For the United States, Transitland hosts and queries data from transit agencies in 31 states and the District of Columbia. In Washington, D.C., Transitland is aware of four transit agencies. It’s a great tool in that respect: Not all of the four transit agencies are headquartered in D.C. or primarily serve that city. The app is capable of understanding spatial overlaps between municipal and regional geographies and transit agencies.

Transitland has a “GUI” to show you how much transit data it has around the world.

“Transit Explorer” is an interactive map of all rail transit and bus rapid transit lines in the United States, Mexico, and Canada. Yonah Freemark, author of The Transport Politic, created the map using data culled from OpenStreetMap, the National Transit Atlas Database (administered by the DOT and which shows fixed-guideway transit), and his own research. I wrote the custom JavaScript code for the Leaflet-powered map.

No other agency or project has collected this much data about fixed-guideway transit lines in any of the three countries, since the map includes detailed information about line lengths, ridership, and other characteristics that are not included in GTFS data. Transit Explorer, though, does not include local bus service or service frequencies, which the DOT’s map may if it incorporates the full breadth of GTFS data.

Transit Explorer also goes a step further by providing data about under construction and proposed fixed-guideway transit lines, which is information that is very relevant to understanding future neighborhood accessibility to transit, but which is not available through GTFS sources.

Finally, “GTFS Data Exchange” is a website that has been storing snapshots of GTFS feeds from agencies around the world for almost a decade, or about as long as GTFS has been used in Google Maps. The snapshots allow for service comparisons of a single agency across time. For example, there are over 100 versions of the GTFS data for the Chicago Transit Authority, stretching back to November 2009; new versions are added – by “cta-archiver” – twice a month.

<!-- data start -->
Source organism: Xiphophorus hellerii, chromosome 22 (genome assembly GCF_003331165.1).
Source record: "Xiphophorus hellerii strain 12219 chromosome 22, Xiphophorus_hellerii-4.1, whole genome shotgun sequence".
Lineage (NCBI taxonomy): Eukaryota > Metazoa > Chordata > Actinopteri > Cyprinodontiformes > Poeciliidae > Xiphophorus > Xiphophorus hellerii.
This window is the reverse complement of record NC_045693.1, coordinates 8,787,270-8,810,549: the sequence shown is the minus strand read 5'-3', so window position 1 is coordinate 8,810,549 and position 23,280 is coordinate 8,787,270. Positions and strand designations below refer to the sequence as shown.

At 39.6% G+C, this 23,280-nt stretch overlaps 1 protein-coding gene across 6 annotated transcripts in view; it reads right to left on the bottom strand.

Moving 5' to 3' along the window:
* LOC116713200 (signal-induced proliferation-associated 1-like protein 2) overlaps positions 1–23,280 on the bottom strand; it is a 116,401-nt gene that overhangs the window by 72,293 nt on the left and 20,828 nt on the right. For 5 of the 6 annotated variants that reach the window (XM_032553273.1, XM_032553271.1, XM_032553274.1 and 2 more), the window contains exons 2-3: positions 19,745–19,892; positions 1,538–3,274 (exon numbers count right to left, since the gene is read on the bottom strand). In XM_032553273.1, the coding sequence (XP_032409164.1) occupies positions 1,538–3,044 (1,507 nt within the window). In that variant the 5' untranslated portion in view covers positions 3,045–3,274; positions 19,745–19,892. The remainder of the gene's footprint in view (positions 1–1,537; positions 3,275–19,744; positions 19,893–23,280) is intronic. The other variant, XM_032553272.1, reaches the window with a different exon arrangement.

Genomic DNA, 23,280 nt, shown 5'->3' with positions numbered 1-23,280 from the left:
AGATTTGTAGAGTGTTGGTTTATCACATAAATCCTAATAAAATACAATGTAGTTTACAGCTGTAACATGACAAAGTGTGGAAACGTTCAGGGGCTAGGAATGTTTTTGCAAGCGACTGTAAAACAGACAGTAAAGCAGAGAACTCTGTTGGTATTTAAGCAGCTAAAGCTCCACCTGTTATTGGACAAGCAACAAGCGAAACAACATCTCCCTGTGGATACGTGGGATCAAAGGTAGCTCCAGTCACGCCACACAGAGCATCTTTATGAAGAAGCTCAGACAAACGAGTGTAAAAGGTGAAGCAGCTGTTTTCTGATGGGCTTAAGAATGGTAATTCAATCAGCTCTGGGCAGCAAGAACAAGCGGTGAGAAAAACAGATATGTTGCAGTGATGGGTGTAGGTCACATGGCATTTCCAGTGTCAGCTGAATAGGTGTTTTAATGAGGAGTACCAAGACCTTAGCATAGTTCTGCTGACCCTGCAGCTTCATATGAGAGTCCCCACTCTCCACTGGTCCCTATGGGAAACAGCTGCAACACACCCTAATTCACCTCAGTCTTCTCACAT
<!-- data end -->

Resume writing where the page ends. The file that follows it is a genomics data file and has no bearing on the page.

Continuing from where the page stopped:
Josh Cohen, writing in Next City, highlighted the significance of Google’s invention of GTFS, saying, “Prior to the adoption of GTFS, creating such a map would’ve been unwieldy and likely produced an out-of-date product by the time it was completed.” The DOT’s own National Transit Atlas Database includes only fixed-guideway (a.k.a. trains) routes, and hasn’t been updated since 2004.

Not all GTFS feeds are created equal, though. Some transit agencies don’t include all of the data, some of which is optional for Google Map’s purpose, that would make the National Transit Map useful for the spatial analysis the DOT intends. Many agencies don’t include the “route shapes”, or the geographic lines between train stations and bus stops. Researchers are able to see where the vehicles stop, but not which streets or routes they take. Foxx’s letter doesn’t acknowledge this. It does, however, mention that transit agencies can use some federal funds to create the GTFS data.

David Levinson, professor at the University of Minnesota, believes the map will bias coverage (geographic reach of transit service) over frequency (how many buses are run each day that someone could ride).